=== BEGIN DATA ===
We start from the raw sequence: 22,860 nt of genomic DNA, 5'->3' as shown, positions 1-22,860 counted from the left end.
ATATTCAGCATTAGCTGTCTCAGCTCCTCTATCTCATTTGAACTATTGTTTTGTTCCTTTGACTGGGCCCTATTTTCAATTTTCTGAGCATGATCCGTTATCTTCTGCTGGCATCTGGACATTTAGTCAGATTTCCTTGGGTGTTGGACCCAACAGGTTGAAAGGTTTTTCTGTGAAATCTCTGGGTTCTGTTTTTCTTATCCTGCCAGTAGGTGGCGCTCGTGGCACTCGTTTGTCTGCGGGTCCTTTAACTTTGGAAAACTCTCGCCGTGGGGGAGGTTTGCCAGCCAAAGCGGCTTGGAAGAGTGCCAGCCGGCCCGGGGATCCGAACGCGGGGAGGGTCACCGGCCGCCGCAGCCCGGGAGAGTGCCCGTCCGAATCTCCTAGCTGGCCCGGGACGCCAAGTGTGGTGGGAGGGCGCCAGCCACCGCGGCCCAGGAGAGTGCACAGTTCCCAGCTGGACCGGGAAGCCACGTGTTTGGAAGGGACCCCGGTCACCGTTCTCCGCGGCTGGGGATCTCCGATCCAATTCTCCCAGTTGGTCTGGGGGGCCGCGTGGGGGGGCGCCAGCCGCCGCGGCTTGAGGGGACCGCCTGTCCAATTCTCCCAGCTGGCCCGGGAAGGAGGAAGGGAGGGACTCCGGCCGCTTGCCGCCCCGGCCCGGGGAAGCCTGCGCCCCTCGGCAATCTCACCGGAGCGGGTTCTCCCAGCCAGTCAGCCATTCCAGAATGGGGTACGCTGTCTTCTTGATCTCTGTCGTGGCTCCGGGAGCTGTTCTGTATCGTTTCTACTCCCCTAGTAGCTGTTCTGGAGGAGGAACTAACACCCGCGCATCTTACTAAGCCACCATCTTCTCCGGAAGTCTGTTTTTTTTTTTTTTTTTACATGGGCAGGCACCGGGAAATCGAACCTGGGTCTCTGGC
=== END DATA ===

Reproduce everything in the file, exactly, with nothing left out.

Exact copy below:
We start from the raw sequence: 22,860 nt of genomic DNA, 5'->3' as shown, positions 1-22,860 counted from the left end.
ATATTCAGCATTAGCTGTCTCAGCTCCTCTATCTCATTTGAACTATTGTTTTGTTCCTTTGACTGGGCCCTATTTTCAATTTTCTGAGCATGATCCGTTATCTTCTGCTGGCATCTGGACATTTAGTCAGATTTCCTTGGGTGTTGGACCCAACAGGTTGAAAGGTTTTTCTGTGAAATCTCTGGGTTCTGTTTTTCTTATCCTGCCAGTAGGTGGCGCTCGTGGCACTCGTTTGTCTGCGGGTCCTTTAACTTTGGAAAACTCTCGCCGTGGGGGAGGTTTGCCAGCCAAAGCGGCTTGGAAGAGTGCCAGCCGGCCCGGGGATCCGAACGCGGGGAGGGTCACCGGCCGCCGCAGCCCGGGAGAGTGCCCGTCCGAATCTCCTAGCTGGCCCGGGACGCCAAGTGTGGTGGGAGGGCGCCAGCCACCGCGGCCCAGGAGAGTGCACAGTTCCCAGCTGGACCGGGAAGCCACGTGTTTGGAAGGGACCCCGGTCACCGTTCTCCGCGGCTGGGGATCTCCGATCCAATTCTCCCAGTTGGTCTGGGGGGCCGCGTGGGGGGGCGCCAGCCGCCGCGGCTTGAGGGGACCGCCTGTCCAATTCTCCCAGCTGGCCCGGGAAGGAGGAAGGGAGGGACTCCGGCCGCTTGCCGCCCCGGCCCGGGGAAGCCTGCGCCCCTCGGCAATCTCACCGGAGCGGGTTCTCCCAGCCAGTCAGCCATTCCAGAATGGGGTACGCTGTCTTCTTGATCTCTGTCGTGGCTCCGGGAGCTGTTCTGTATCGTTTCTACTCCCCTAGTAGCTGTTCTGGAGGAGGAACTAACACCCGCGCATCTTACTAAGCCACCATCTTCTCCGGAAGTCTGTTTTTTTTTTTTTTTTTACATGGGCAGGCACCGGGAAATCGAACCTGGGTCTCTGGC